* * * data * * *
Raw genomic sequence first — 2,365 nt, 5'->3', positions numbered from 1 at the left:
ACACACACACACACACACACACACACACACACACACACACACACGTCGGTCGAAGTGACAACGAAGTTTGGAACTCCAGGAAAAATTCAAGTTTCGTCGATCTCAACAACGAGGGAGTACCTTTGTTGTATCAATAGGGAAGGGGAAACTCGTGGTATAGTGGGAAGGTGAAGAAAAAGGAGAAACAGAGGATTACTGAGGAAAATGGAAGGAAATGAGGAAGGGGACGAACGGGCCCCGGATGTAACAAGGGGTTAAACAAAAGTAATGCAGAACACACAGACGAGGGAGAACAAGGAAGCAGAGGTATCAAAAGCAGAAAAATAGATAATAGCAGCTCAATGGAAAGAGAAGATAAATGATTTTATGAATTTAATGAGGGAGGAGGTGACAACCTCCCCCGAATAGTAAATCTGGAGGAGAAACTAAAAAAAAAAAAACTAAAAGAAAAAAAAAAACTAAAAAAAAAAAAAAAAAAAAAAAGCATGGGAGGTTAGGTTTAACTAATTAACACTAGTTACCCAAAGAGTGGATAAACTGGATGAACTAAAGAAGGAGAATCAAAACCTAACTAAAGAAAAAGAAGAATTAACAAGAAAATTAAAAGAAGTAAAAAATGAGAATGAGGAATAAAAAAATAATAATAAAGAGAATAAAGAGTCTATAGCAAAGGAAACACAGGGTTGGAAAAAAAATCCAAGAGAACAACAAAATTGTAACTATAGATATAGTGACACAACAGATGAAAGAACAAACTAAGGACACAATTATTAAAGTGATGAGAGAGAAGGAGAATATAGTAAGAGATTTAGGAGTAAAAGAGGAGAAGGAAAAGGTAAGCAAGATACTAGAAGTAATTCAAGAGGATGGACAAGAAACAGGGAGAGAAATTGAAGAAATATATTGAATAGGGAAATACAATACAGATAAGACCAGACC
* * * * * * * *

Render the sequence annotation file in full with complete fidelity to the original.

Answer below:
Raw genomic sequence first — 2,365 nt, 5'->3', positions numbered from 1 at the left:
ACACACACACACACACACACACACACACACACACACACACACACGTCGGTCGAAGTGACAACGAAGTTTGGAACTCCAGGAAAAATTCAAGTTTCGTCGATCTCAACAACGAGGGAGTACCTTTGTTGTATCAATAGGGAAGGGGAAACTCGTGGTATAGTGGGAAGGTGAAGAAAAAGGAGAAACAGAGGATTACTGAGGAAAATGGAAGGAAATGAGGAAGGGGACGAACGGGCCCCGGATGTAACAAGGGGTTAAACAAAAGTAATGCAGAACACACAGACGAGGGAGAACAAGGAAGCAGAGGTATCAAAAGCAGAAAAATAGATAATAGCAGCTCAATGGAAAGAGAAGATAAATGATTTTATGAATTTAATGAGGGAGGAGGTGACAACCTCCCCCGAATAGTAAATCTGGAGGAGAAACTAAAAAAAAAAAAACTAAAAGAAAAAAAAAAACTAAAAAAAAAAAAAAAAAAAAAAAGCATGGGAGGTTAGGTTTAACTAATTAACACTAGTTACCCAAAGAGTGGATAAACTGGATGAACTAAAGAAGGAGAATCAAAACCTAACTAAAGAAAAAGAAGAATTAACAAGAAAATTAAAAGAAGTAAAAAATGAGAATGAGGAATAAAAAAATAATAATAAAGAGAATAAAGAGTCTATAGCAAAGGAAACACAGGGTTGGAAAAAAAATCCAAGAGAACAACAAAATTGTAACTATAGATATAGTGACACAACAGATGAAAGAACAAACTAAGGACACAATTATTAAAGTGATGAGAGAGAAGGAGAATATAGTAAGAGATTTAGGAGTAAAAGAGGAGAAGGAAAAGGTAAGCAAGATACTAGAAGTAATTCAAGAGGATGGACAAGAAACAGGGAGAGAAATTGAAGAAATATATTGAATAGGGAAATACAATACAGATAAGACCAGACC